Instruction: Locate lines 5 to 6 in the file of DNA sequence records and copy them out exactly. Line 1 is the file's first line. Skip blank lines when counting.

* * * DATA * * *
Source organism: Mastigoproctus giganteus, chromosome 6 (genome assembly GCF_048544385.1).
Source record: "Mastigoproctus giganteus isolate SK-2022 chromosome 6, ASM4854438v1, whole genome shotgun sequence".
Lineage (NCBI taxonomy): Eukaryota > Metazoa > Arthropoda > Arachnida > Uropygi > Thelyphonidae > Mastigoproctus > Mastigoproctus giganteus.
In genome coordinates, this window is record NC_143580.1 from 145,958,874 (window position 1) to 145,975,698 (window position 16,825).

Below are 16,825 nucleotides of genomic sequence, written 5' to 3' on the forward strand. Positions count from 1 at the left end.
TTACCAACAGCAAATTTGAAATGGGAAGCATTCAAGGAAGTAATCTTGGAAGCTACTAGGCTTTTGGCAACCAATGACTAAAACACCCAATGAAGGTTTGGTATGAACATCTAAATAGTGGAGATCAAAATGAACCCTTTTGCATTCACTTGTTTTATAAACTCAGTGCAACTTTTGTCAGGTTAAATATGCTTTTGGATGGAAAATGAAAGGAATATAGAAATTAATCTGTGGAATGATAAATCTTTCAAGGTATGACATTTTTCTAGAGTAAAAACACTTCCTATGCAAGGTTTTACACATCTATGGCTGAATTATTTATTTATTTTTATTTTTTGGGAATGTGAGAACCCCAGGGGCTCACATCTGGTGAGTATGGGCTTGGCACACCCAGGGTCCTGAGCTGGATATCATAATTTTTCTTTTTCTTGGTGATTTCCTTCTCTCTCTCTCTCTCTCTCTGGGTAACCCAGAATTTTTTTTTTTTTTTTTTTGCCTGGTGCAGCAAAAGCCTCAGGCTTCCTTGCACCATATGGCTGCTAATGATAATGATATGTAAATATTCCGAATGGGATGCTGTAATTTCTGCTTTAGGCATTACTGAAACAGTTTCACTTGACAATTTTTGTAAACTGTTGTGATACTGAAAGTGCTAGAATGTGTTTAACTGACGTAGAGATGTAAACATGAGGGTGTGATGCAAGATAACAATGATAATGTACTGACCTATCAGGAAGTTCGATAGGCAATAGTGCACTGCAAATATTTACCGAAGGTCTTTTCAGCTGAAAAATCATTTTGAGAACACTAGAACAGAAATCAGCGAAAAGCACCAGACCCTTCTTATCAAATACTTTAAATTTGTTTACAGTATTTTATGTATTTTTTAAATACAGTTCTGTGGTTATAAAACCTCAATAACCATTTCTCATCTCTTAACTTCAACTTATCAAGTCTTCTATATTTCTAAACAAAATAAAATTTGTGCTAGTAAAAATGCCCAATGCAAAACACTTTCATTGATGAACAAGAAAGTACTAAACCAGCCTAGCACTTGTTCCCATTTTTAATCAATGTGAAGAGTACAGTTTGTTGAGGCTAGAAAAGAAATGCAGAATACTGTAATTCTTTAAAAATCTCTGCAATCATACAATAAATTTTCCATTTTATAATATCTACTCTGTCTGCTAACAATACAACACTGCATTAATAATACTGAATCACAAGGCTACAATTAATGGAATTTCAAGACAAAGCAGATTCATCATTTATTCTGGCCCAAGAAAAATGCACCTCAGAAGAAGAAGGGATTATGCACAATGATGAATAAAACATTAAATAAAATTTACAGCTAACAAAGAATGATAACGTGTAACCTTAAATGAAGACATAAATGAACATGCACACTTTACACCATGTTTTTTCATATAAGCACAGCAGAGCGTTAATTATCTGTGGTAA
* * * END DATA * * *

Below are 16,825 nucleotides of genomic sequence, written 5' to 3' on the forward strand. Positions count from 1 at the left end.
TTACCAACAGCAAATTTGAAATGGGAAGCATTCAAGGAAGTAATCTTGGAAGCTACTAGGCTTTTGGCAACCAATGACTAAAACACCCAATGAAGGTTTGGTATGAACATCTAAATAGTGGAGATCAAAATGAACCCTTTTGCATTCACTTGTTTTATAAACTCAGTGCAACTTTTGTCAGGTTAAATATGCTTTTGGATGGAAAATGAAAGGAATATAGAAATTAATCTGTGGAATGATAAATCTTTCAAGGTATGACATTTTTCTAGAGTAAAAACACTTCCTATGCAAGGTTTTACACATCTATGGCTGAATTATTTATTTATTTTTATTTTTTGGGAATGTGAGAACCCCAGGGGCTCACATCTGGTGAGTATGGGCTTGGCACACCCAGGGTCCTGAGCTGGATATCATAATTTTTCTTTTTCTTGGTGATTTCCTTCTCTCTCTCTCTCTCTCTCTGGGTAACCCAGAATTTTTTTTTTTTTTTTTTTGCCTGGTGCAGCAAAAGCCTCAGGCTTCCTTGCACCATATGGCTGCTAATGATAATGATATGTAAATATTCCGAATGGGATGCTGTAATTTCTGCTTTAGGCATTACTGAAACAGTTTCACTTGACAATTTTTGTAAACTGTTGTGATACTGAAAGTGCTAGAATGTGTTTAACTGACGTAGAGATGTAAACATGAGGGTGTGATGCAAGATAACAATGATAATGTACTGACCTATCAGGAAGTTCGATAGGCAATAGTGCACTGCAAATATTTACCGAAGGTCTTTTCAGCTGAAAAATCATTTTGAGAACACTAGAACAGAAATCAGCGAAAAGCACCAGACCCTTCTTATCAAATACTTTAAATTTGTTTACAGTATTTTATGTATTTTTTAAATACAGTTCTGTGGTTATAAAACCTCAATAACCATTTCTCATCTCTTAACTTCAACTTATCAAGTCTTCTATATTTCTAAACAAAATAAAATTTGTGCTAGTAAAAATGCCCAATGCAAAACACTTTCATTGATGAACAAGAAAGTACTAAACCAGCCTAGCACTTGTTCCCATTTTTAATCAATGTGAAGAGTACAGTTTGTTGAGGCTAGAAAAGAAATGCAGAATACTGTAATTCTTTAAAAATCTCTGCAATCATACAATAAATTTTCCATTTTATAATATCTACTCTGTCTGCTAACAATACAACACTGCATTAATAATACTGAATCACAAGGCTACAATTAATGGAATTTCAAGACAAAGCAGATTCATCATTTATTCTGGCCCAAGAAAAATGCACCTCAGAAGAAGAAGGGATTATGCACAATGATGAATAAAACATTAAATAAAATTTACAGCTAACAAAGAATGATAACGTGTAACCTTAAATGAAGACATAAATGAACATGCACACTTTACACCATGTTTTTTCATATAAGCACAGCAGAGCGTTAATTATCTGTGGTAA